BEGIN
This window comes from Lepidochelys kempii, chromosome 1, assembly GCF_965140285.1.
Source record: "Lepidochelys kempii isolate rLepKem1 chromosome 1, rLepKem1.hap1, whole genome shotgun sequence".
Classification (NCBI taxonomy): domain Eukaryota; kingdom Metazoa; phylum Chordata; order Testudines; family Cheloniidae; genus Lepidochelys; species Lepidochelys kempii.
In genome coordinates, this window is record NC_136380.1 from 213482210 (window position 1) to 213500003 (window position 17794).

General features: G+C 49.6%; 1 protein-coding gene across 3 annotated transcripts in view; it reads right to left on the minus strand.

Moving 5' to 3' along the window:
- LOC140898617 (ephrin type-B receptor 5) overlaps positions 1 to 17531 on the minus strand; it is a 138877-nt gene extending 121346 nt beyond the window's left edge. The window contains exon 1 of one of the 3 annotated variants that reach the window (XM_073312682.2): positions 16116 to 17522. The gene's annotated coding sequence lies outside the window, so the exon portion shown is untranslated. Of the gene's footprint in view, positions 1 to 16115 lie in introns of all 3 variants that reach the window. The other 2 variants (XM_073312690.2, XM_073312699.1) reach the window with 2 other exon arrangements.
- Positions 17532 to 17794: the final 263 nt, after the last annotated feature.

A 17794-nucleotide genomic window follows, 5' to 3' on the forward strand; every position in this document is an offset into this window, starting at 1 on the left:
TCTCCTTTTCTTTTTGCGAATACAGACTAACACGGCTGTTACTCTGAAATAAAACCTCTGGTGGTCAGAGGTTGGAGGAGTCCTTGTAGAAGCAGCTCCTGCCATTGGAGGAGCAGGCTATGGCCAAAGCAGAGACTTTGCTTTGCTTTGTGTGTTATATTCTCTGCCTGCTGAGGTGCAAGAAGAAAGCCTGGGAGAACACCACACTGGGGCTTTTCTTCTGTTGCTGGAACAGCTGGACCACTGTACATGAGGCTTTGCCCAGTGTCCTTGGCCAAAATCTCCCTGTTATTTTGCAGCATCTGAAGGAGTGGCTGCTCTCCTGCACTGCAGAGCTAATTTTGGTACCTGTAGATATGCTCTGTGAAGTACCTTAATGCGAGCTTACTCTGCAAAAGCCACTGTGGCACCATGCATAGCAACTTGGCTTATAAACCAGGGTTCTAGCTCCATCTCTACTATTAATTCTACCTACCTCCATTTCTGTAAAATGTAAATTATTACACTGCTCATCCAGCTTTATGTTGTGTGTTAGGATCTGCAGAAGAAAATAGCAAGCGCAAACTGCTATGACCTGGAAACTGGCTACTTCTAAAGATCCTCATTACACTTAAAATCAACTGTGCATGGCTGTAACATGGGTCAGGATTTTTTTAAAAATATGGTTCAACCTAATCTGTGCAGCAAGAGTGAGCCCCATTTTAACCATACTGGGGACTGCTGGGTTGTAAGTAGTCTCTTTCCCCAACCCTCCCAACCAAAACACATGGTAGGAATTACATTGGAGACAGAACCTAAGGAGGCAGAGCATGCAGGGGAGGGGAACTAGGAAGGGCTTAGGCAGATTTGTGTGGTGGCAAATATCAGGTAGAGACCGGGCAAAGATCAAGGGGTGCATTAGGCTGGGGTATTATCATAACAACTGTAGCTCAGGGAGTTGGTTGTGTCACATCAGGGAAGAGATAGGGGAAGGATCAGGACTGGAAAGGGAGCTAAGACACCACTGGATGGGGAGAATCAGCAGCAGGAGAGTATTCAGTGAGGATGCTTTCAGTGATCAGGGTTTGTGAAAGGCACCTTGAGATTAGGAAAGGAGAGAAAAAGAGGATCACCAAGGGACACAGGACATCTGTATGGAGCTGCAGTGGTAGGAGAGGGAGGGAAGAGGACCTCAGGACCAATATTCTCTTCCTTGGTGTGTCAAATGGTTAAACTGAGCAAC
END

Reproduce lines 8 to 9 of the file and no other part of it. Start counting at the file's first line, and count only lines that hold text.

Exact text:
- Positions 17532 to 17794: the final 263 nt, after the last annotated feature.

A 17794-nucleotide genomic window follows, 5' to 3' on the forward strand; every position in this document is an offset into this window, starting at 1 on the left: